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Mendo is finally getting around to eliminating the pointless extra layer of Helping Agency Admin that was created back in 2008 when the County hired Carmel Angelo as their first Director of the Mendocino County Health and Human Services Agency. The original idea was to combine Mental Health, Public Health and Social Services which each had their own expensive administration with staff and analysts and directors and assistant directors and combine them into one, thereby saving money, on paper. But instead Angelo simply created a Super-Agency on top of the existing three agencies with its own fourth set of staff and analysts and directors and assistant directors. Instead of saving money, it increased the cost with no discernible improvement in anything. Now, some 14 wasteful years later, they’re getting rid of Angelo’s creation. Again, the idea is to save some money by eliminating the extraneous layer of HHSA bureaucracy. But the agenda item doesn’t mention the impact of this apparent improvement on the budget. So for all we know the people who were in the old HHSA admin office will just be added back to the three offices that will now operating more or less independently.
Agenda Item 4c) Discussion and Possible Action Including Introduction and Waive First Reading of an Ordinance Amending Chapters 2.04, 2.28, 3.16, 8.69, 9.05, 9.40, and 20.243of the Mendocino County Code Pertaining to the Duties and Responsibilities of the Chief Executive Officer and Replacing County Code References to “Health and Human Services Agency” with the Departments of Behavioral Health & Recovery Services, Public Health and/or Social Services
(Sponsors: Chair Williams and County Counsel)
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The Barbara Howe wrongful termination federal suit is still costing Mendo lots of money.
Agenda Item 3f) Approval of Amendment to BOS Agreement 20-138with Liebert Cassidy Whitmore (LCW), Effective September 22, 2021Extending the Termination Date from December 31, 2021 to December 31, 2022 for Litigation Services for Howe v County of Mendocino.” (The agenda item does not provide budget info, and this may only be for an extension of time. But in the past lLCW has been authorized to spend up to $150k.)
We were unable to find any status info on this case on line. We put in a call to Ms. Howe’s attorney in San Francisco but so far, no call back.
Ms. Howe, some readers may recall, was unceremoniously fired by then-CEO Carmel Angelo back in 2019 when she was given 16 minutes to be out of her office.
In her initial federal court filing Ms. Howe “alleges she was retaliated against for her speech and actions when days later, on May 24, 2019, she was forced under duress to sign a one-page resignation letter by defendant Tammy Moss Chandler [at the direction of CEO Angelo]. After signing the letter, Ms. Howe also alleges defendants sought spurious temporary restraining orders designed to destroy her reputation, further retaliation for the above activity. Ms. Howe claims she was entitled to a name clearing hearing. Finally, Ms. Howe alleges she was discriminated against based on her sexual orientation (heterosexual), gender, age, and engaging in protected activity, citing comments defendant Tammy Moss Chandler made to Ms. Howe about how older employers are incapable of making good decisions, multitasking, and struggling with technology.”
MENDO has authorized up to $150k so far in legal fees with SF-based Liebert Cassidy Whitmore on the case, now in its fourth year.
Chuck Dunbar: RE: County Agenda Notes:
“Bye-Bye HHSA—Some 14 Wasteful Years Later…”
Mark Scaramella continues his excellent, detailed and lacerating reporting on the County and its wayward, inefficient leadership. I remember when the HHSA change occurred. (I was then a CPS social worker supervisor in the coast office.) It was claimed to be the best thing ever. Angelo and the bureaucracy made a really big deal of it—“the supreme sense of it, the efficiencies to be gained…,” that kind of bureaucratic nonsense you hear too often. On the front lines—the staff doing the direct work of the County—we all yawned and ignored it all. We had the real work to do. Nothing about this change much affected our work. And here we years later, as it all fades away. Much ado about nothing. Disgraceful really.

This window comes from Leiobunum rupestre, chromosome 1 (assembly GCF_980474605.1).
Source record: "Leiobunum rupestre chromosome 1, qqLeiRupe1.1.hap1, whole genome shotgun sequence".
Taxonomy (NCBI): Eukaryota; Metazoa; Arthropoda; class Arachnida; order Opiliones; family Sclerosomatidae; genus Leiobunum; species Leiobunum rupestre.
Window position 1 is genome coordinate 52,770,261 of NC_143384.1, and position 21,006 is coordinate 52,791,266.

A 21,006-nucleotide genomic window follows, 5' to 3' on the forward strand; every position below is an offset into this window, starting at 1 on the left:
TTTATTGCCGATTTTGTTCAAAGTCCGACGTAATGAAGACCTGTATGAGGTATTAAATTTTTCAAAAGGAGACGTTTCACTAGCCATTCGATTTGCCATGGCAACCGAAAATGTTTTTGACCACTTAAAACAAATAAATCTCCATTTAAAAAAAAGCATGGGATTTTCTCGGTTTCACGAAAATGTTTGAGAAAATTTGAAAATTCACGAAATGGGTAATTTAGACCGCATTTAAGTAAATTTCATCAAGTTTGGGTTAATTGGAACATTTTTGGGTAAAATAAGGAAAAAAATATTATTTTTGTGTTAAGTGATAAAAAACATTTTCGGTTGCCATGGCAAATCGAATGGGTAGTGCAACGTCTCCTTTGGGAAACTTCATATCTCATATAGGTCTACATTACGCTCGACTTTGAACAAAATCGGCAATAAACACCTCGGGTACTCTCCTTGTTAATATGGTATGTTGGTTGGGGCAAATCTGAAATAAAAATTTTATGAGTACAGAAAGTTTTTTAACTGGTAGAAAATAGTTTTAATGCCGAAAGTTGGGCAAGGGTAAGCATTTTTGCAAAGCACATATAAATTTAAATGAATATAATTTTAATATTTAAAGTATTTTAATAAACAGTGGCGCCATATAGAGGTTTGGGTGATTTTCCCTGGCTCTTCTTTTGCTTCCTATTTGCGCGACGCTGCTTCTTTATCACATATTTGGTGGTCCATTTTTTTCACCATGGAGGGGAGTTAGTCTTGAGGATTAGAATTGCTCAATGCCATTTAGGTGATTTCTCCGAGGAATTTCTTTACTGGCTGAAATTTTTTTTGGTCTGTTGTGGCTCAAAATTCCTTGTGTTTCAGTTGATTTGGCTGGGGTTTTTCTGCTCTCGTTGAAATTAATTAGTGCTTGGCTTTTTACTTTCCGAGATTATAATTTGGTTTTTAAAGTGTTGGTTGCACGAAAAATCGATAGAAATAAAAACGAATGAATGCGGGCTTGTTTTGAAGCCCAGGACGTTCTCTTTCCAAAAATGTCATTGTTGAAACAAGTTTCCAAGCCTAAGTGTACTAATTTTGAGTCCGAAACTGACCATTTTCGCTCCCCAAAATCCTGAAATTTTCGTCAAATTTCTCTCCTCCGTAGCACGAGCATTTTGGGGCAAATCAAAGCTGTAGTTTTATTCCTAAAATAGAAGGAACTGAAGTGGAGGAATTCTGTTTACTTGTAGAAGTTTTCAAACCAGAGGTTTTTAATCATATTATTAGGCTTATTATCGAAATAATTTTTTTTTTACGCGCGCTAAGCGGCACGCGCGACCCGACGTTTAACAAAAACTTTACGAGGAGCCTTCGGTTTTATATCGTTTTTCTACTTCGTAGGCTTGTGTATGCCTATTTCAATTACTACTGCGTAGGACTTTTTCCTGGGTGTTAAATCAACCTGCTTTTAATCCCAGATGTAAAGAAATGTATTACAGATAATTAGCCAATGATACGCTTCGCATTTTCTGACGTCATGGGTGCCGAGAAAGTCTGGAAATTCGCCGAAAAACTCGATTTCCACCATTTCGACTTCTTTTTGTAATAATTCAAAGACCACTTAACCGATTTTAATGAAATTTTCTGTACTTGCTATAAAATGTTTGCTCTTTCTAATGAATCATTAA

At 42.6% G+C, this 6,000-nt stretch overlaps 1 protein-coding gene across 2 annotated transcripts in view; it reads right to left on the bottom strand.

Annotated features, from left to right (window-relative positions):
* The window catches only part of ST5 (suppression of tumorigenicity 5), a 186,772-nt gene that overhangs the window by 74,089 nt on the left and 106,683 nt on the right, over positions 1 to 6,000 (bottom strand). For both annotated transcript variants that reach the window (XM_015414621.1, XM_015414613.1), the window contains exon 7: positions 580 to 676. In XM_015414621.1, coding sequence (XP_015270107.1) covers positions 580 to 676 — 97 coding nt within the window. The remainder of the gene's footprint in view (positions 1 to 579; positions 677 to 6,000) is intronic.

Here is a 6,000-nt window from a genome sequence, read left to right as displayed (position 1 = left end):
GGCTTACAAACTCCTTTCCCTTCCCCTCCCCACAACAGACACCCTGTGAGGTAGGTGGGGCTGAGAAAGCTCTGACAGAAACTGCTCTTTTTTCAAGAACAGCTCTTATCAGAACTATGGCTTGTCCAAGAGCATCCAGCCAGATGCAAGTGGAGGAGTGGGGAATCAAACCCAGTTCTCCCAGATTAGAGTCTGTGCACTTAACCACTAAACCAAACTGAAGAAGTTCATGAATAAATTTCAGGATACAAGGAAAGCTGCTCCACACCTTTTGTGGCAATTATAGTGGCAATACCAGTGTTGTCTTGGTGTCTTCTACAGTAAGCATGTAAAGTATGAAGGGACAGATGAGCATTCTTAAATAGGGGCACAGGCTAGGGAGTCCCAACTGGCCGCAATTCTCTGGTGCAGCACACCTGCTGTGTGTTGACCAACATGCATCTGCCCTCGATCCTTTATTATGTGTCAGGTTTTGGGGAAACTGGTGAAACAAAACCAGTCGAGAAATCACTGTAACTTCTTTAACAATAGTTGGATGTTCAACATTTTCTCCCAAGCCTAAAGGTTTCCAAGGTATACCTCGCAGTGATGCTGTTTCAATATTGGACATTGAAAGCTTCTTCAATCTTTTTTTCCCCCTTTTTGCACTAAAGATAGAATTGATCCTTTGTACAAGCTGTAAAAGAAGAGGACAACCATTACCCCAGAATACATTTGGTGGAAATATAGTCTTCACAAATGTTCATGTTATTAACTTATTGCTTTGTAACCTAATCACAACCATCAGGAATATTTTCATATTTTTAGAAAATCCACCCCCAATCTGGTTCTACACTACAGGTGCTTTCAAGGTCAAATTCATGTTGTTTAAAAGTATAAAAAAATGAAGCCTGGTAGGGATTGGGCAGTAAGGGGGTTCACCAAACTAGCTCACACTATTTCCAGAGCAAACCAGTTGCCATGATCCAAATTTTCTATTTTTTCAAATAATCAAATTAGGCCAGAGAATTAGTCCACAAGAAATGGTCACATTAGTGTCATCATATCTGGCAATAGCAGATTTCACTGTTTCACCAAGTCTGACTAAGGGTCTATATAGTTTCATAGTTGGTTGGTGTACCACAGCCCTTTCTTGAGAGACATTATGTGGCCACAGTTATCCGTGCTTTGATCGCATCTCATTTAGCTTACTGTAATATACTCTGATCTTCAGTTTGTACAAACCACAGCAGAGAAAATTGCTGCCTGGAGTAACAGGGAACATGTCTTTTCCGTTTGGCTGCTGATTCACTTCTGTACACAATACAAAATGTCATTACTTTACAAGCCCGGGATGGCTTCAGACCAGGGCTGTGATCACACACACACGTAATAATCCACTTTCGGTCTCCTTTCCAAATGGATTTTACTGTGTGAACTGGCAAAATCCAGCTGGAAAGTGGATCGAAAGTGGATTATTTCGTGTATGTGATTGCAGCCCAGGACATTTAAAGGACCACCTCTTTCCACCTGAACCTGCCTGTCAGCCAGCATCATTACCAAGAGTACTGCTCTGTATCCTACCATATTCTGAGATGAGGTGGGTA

“The Barbara Howe wrongful termination federal suit is still costing Mendo lots of money.”
Liebert Cassidy Whitmore (LCW) getting more money—no doubt a very large sum, for the County’s defense of their actions in firing her. The disappearances—by Angelo the dictator—of a number of dedicated County leaders who made the fatal mistake of speaking their minds still haunt the County and cost the taxpayers’ their money. I hope Barbara Howe wins this case and teaches the County a hard, expensive lesson.
A side note here about this law firm, LCW, a firm dedicated to management issues and defense, often directly opposed to the interests, rights and welfare of line staff in organizations: Years ago, after HHSA had been established, Angelo and the County hired LCW to conduct a training regarding “Management Rights.” One of their clearly anti-labor attorneys, a preening, self-righteous guy as I recall, ran the several hour training, instructing scores of County middle managers (supervisors, program managers, etc.) on how to exert maximum authority and control over line staff. There was, or course, little discussion or acknowledgement of worker’s needs and rights. It was a disgusting presentation, and it clearly sent Angelo’s message to staff: “We are here to control your actions, and we have the absolute power to do so.” It’s how she ran the place, and it hurt the County’s workplace immensely
Mark, I can imagine that your brother, Hugh, a long-time County worker, dedicated and whip-smart, would have appreciated your skilled journalism on these issues.
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Mark Scaramella Replies:
My brother was very hesitant to tell me anything about his work. If he spoke about it at all he me made me swear that I wouldn’t write anything about it first. He was of the impression that anything I wrote about Social Services would be interpreted by his coworkers and bosses as coming directly from him, which it did not. I often had other sources. As a result I kinda avoided the Social Services subject except for things already on the public record. His (justified) fear and the potential of putting him in an awkward situation was to me a very telling sign about the work climate in Social Services.